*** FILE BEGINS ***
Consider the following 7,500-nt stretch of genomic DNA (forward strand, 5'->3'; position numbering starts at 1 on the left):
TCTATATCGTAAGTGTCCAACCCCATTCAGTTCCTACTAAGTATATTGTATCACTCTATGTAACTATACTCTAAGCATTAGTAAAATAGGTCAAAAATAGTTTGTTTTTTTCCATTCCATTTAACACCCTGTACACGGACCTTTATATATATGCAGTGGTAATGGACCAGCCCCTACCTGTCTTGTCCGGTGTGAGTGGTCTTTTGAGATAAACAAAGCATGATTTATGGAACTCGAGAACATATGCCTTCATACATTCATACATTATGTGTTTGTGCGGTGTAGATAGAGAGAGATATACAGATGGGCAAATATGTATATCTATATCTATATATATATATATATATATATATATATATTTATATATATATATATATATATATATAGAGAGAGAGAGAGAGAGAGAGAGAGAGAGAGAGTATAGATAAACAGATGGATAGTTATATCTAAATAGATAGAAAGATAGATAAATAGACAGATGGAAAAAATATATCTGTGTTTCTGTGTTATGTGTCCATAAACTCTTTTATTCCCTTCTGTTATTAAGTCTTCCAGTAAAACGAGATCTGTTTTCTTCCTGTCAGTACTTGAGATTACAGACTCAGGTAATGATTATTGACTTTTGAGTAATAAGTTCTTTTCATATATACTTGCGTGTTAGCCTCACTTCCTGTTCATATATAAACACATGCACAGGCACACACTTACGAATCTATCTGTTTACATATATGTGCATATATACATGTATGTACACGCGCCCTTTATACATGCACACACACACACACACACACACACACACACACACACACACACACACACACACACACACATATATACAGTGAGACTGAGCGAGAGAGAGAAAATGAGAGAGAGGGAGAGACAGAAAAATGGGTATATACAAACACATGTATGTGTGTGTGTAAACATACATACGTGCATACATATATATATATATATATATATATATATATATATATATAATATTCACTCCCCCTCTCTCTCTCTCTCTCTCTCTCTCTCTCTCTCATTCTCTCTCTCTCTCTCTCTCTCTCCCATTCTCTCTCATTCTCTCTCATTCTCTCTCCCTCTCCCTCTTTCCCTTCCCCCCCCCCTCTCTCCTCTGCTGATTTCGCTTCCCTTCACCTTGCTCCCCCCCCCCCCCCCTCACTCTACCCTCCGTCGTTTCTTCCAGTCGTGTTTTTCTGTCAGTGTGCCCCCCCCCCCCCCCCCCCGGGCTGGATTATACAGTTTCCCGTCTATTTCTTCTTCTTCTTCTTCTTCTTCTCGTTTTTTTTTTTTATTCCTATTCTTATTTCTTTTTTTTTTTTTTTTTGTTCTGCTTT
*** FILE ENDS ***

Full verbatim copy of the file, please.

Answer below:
Consider the following 7,500-nt stretch of genomic DNA (forward strand, 5'->3'; position numbering starts at 1 on the left):
TCTATATCGTAAGTGTCCAACCCCATTCAGTTCCTACTAAGTATATTGTATCACTCTATGTAACTATACTCTAAGCATTAGTAAAATAGGTCAAAAATAGTTTGTTTTTTTCCATTCCATTTAACACCCTGTACACGGACCTTTATATATATGCAGTGGTAATGGACCAGCCCCTACCTGTCTTGTCCGGTGTGAGTGGTCTTTTGAGATAAACAAAGCATGATTTATGGAACTCGAGAACATATGCCTTCATACATTCATACATTATGTGTTTGTGCGGTGTAGATAGAGAGAGATATACAGATGGGCAAATATGTATATCTATATCTATATATATATATATATATATATATATATATTTATATATATATATATATATATATATAGAGAGAGAGAGAGAGAGAGAGAGAGAGAGAGAGTATAGATAAACAGATGGATAGTTATATCTAAATAGATAGAAAGATAGATAAATAGACAGATGGAAAAAATATATCTGTGTTTCTGTGTTATGTGTCCATAAACTCTTTTATTCCCTTCTGTTATTAAGTCTTCCAGTAAAACGAGATCTGTTTTCTTCCTGTCAGTACTTGAGATTACAGACTCAGGTAATGATTATTGACTTTTGAGTAATAAGTTCTTTTCATATATACTTGCGTGTTAGCCTCACTTCCTGTTCATATATAAACACATGCACAGGCACACACTTACGAATCTATCTGTTTACATATATGTGCATATATACATGTATGTACACGCGCCCTTTATACATGCACACACACACACACACACACACACACACACACACACACACACACACACACACACACACATATATACAGTGAGACTGAGCGAGAGAGAGAAAATGAGAGAGAGGGAGAGACAGAAAAATGGGTATATACAAACACATGTATGTGTGTGTGTAAACATACATACGTGCATACATATATATATATATATATATATATATATATATATATATAATATTCACTCCCCCTCTCTCTCTCTCTCTCTCTCTCTCTCTCTCTCATTCTCTCTCTCTCTCTCTCTCTCTCCCATTCTCTCTCATTCTCTCTCATTCTCTCTCCCTCTCCCTCTTTCCCTTCCCCCCCCCCTCTCTCCTCTGCTGATTTCGCTTCCCTTCACCTTGCTCCCCCCCCCCCCCCCTCACTCTACCCTCCGTCGTTTCTTCCAGTCGTGTTTTTCTGTCAGTGTGCCCCCCCCCCCCCCCCCCCGGGCTGGATTATACAGTTTCCCGTCTATTTCTTCTTCTTCTTCTTCTTCTTCTCGTTTTTTTTTTTTATTCCTATTCTTATTTCTTTTTTTTTTTTTTTTTGTTCTGCTTT